Magazine article Corrections Forum

Posttraumatic Stress Disorder

Magazine article Corrections Forum

Posttraumatic Stress Disorder

Article excerpt

FACTS AT A GLANCE

An estimated 70 percent of adults in the United States have experienced a traumatic event at least once in their lives and up to 20 percent of these people go on to develop posttraumatic stress disorder, or PTSD.

An estimated 5 percent of Americans - more than 13 million people - have PTSD at any given time.

Approximately 8 percent of all adults - I of 13 people in this country - will develop PTSD during their lifetime.

An estimated 1 out of 10 women will get PTSD at some time in their lives. Women are about twice as likely as men to develop PTSD.

Posttraumatic Stress Disorder (PTSD) may develop following exposure to extreme trauma a terrifying event or ordeal that a person has experienced, witnessed, or learned about, especially one that is life-threatening or causes physical harm. The experience causes that person to feel intense fear, horror or a sense of helplessness.

The stress caused by trauma can affect all aspects of a person's life including mental, emotional and physical well-being.

Research suggests that prolonged trauma may disrupt and alter brain chemistry. For some people, this may lead to the development of PTSD.

Recognizing and Diagnosing PTSD

Three categories - or "clusters" of symptoms are associated with PTSD. A diagnosis may be considered if

1) A specific number of symptoms from each of the three clusters have lasted for one month or longer, and

2) The symptoms cause severe problems or distress in personal life, at work, or in general affect daily life.

These Clusters are evidenced by the individual:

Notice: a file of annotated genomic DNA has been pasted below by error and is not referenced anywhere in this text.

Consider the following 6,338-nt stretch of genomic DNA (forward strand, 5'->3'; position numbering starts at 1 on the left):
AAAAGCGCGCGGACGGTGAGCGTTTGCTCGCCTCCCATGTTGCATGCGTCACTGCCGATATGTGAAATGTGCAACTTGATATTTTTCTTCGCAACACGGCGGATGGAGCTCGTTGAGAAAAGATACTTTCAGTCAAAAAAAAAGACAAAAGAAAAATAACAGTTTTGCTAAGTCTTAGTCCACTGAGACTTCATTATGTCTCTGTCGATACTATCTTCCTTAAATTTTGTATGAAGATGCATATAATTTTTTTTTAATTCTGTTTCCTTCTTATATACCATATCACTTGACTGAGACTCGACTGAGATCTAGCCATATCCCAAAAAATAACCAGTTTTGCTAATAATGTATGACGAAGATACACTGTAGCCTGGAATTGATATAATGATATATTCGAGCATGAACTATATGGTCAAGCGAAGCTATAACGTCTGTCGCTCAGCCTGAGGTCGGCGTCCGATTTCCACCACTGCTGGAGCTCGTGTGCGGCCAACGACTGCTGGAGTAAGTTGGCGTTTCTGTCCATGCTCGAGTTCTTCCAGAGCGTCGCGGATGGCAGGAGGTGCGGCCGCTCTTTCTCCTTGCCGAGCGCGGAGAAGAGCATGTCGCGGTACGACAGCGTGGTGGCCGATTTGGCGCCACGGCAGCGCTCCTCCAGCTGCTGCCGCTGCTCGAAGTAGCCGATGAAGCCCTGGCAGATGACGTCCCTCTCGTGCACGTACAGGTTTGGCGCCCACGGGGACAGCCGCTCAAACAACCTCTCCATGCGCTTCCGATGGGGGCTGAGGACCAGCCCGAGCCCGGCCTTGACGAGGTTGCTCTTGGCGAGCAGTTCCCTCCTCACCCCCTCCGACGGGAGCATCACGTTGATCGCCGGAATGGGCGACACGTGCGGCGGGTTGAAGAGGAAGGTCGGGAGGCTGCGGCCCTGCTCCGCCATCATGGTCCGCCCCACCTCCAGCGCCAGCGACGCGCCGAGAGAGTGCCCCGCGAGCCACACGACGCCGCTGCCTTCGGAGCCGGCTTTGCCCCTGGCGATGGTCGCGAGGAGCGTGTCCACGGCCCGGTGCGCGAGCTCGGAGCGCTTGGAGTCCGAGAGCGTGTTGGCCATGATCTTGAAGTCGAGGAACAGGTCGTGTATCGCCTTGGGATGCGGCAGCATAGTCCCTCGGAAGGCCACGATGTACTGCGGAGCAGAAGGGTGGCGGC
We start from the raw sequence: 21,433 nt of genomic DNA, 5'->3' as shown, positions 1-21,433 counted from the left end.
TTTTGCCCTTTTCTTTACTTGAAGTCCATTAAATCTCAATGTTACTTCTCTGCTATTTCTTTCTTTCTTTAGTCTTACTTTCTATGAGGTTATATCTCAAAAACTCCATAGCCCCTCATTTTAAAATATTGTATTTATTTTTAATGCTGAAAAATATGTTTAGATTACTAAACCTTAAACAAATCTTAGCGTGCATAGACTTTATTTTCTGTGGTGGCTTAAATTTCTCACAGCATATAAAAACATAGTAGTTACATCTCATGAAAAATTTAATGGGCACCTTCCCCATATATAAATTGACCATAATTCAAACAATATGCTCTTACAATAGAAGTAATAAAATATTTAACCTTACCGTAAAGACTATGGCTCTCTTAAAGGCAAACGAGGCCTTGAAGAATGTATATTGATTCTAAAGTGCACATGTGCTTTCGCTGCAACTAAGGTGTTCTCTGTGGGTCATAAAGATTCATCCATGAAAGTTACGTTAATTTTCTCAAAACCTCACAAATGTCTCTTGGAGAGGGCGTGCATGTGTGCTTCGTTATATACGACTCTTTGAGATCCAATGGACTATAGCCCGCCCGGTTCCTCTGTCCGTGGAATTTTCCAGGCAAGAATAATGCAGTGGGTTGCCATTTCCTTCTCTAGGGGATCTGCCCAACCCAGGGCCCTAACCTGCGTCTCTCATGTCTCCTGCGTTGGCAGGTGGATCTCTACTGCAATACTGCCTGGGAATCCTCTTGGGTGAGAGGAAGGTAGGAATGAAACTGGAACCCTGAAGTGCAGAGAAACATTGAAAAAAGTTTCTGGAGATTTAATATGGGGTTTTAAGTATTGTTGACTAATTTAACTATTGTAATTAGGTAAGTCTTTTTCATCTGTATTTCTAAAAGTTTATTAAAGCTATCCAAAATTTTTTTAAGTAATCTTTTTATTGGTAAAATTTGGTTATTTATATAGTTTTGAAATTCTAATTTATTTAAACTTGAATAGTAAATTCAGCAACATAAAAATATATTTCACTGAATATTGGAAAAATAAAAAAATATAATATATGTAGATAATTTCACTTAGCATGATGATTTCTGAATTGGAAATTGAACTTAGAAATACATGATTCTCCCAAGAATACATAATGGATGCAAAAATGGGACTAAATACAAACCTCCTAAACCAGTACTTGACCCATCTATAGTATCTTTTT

- Re-living the event through recurring nightmares or other intrusive images that occur at any time. People who suffer from PTSD also have extreme emotional or physical reactions, such as chills, heart palpitations or panic when faced with reminders of the event. One or more of these symptoms must be present for diagnosis.

- Avoiding reminders of the event including places, people, thoughts or other activities associated with the trauma. PTSD sufferers may feel emotionally detached, withdraw from friends and family and lose interest in everyday activities. Three or more of these symptoms must be present for diagnosis.

- Being on guard or hyper-aroused at all times, including feeling irritable or sudden anger, having difficulty sleeping or a lack of concentration, being overly alert or easily startled. Two or more of these symptoms must be present for diagnosis.

People with PTSD may have low self esteem or relationship problems, or may seem disconnected from their lives.

Other problems that may mask or intensify symptoms include:

Psychological problems such as depression or other anxiety disorders, including panic disorder.

- Physical complaints such as chronic pain, fatigue, stomach pains, respiratory problems, headaches, muscle cramps or aches, low back pain or cardiovascular problems.

- Self destructive behavior, including alcohol or drug abuse, as well as suicidal tendencies.

Responses to trauma vary widely and many people who experience extreme trauma do not develop PTSD. However, for those who do, PTSD symptoms usually appear within several weeks of the trauma, but some people don't experience symptoms until months or even years later.

Risk Factors

Those at risk for developing PTSD include:

- Anyone who has been victimized or has witnessed a violent act, or who has been repeatedly exposed to life- threatening situations. …

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